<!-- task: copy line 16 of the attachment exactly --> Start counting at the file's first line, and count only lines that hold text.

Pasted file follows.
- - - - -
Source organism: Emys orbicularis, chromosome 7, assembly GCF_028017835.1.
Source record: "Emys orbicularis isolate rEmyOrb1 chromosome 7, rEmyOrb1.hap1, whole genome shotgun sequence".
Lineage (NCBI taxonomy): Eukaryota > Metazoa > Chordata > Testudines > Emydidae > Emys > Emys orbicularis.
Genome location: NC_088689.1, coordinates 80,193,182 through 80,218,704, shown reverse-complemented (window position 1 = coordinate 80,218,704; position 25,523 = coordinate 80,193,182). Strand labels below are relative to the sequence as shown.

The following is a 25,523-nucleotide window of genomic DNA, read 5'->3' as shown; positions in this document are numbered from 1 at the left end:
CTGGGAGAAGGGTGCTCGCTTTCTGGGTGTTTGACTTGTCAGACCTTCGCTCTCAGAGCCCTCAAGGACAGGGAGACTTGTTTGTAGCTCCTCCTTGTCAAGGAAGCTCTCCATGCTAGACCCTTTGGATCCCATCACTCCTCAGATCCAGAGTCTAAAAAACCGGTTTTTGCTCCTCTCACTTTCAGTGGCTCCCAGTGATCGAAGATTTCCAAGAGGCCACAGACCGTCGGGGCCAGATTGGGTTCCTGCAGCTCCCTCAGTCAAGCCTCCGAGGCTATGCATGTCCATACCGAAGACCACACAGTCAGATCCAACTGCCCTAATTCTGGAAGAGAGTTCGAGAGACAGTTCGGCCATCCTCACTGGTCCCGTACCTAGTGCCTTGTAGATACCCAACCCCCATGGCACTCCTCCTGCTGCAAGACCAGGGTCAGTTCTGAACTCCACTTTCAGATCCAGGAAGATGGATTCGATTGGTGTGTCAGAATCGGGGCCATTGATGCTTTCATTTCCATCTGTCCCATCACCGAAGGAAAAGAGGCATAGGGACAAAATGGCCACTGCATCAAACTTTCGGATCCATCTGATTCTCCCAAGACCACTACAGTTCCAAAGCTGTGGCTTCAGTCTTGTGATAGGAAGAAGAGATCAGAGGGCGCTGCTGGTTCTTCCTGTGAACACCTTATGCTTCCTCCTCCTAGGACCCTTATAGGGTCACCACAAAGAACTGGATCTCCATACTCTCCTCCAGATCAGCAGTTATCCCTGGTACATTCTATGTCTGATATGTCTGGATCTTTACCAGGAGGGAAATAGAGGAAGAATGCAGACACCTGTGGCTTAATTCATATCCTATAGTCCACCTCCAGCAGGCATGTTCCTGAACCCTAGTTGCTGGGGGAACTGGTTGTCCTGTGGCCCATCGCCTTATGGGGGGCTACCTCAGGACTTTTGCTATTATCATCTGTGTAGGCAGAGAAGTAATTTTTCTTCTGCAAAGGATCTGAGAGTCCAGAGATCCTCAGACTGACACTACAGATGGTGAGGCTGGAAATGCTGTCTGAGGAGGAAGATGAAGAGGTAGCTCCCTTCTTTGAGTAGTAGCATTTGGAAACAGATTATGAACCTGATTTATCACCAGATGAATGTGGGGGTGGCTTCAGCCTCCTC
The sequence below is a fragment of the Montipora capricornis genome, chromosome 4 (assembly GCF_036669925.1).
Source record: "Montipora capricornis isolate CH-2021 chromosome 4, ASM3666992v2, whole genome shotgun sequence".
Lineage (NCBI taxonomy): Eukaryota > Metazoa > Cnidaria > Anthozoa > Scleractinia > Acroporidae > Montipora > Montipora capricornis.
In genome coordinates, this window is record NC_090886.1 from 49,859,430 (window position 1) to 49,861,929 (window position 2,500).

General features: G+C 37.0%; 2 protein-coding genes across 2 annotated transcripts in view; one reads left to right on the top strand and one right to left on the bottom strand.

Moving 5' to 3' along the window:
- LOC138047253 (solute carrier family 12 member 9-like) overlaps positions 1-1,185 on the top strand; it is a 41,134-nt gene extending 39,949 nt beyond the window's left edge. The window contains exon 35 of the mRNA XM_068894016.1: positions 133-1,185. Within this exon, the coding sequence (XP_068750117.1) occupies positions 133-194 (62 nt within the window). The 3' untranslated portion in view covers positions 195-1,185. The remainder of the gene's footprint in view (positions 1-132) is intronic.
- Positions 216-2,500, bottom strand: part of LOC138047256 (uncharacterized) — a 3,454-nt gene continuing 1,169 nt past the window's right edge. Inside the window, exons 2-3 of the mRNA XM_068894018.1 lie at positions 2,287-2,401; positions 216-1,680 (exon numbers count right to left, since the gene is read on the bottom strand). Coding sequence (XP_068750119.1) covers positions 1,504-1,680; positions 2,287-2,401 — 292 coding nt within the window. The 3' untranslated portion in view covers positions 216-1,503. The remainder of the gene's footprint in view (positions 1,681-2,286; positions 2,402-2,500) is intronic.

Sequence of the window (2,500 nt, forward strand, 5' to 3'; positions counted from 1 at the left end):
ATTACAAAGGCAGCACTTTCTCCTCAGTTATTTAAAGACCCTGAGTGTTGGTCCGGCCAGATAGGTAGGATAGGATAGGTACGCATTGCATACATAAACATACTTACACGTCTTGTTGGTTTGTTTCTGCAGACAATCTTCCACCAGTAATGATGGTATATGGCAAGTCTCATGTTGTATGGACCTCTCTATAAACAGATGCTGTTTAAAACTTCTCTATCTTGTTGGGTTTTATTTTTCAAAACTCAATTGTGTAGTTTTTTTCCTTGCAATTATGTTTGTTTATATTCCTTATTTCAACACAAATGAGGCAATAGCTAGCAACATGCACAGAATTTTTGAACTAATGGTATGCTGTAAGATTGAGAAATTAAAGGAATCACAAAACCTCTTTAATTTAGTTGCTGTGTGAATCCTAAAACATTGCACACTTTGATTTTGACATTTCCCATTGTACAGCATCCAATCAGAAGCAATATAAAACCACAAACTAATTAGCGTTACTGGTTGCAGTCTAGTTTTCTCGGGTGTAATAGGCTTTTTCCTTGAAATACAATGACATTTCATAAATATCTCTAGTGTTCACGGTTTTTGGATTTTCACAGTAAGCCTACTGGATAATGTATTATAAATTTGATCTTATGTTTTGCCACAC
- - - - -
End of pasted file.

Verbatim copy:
ATTACAAAGGCAGCACTTTCTCCTCAGTTATTTAAAGACCCTGAGTGTTGGTCCGGCCAGATAGGTAGGATAGGATAGGTACGCATTGCATACATAAACATACTTACACGTCTTGTTGGTTTGTTTCTGCAGACAATCTTCCACCAGTAATGATGGTATATGGCAAGTCTCATGTTGTATGGACCTCTCTATAAACAGATGCTGTTTAAAACTTCTCTATCTTGTTGGGTTTTATTTTTCAAAACTCAATTGTGTAGTTTTTTTCCTTGCAATTATGTTTGTTTATATTCCTTATTTCAACACAAATGAGGCAATAGCTAGCAACATGCACAGAATTTTTGAACTAATGGTATGCTGTAAGATTGAGAAATTAAAGGAATCACAAAACCTCTTTAATTTAGTTGCTGTGTGAATCCTAAAACATTGCACACTTTGATTTTGACATTTCCCATTGTACAGCATCCAATCAGAAGCAATATAAAACCACAAACTAATTAGCGTTACTGGTTGCAGTCTAGTTTTCTCGGGTGTAATAGGCTTTTTCCTTGAAATACAATGACATTTCATAAATATCTCTAGTGTTCACGGTTTTTGGATTTTCACAGTAAGCCTACTGGATAATGTATTATAAATTTGATCTTATGTTTTGCCACAC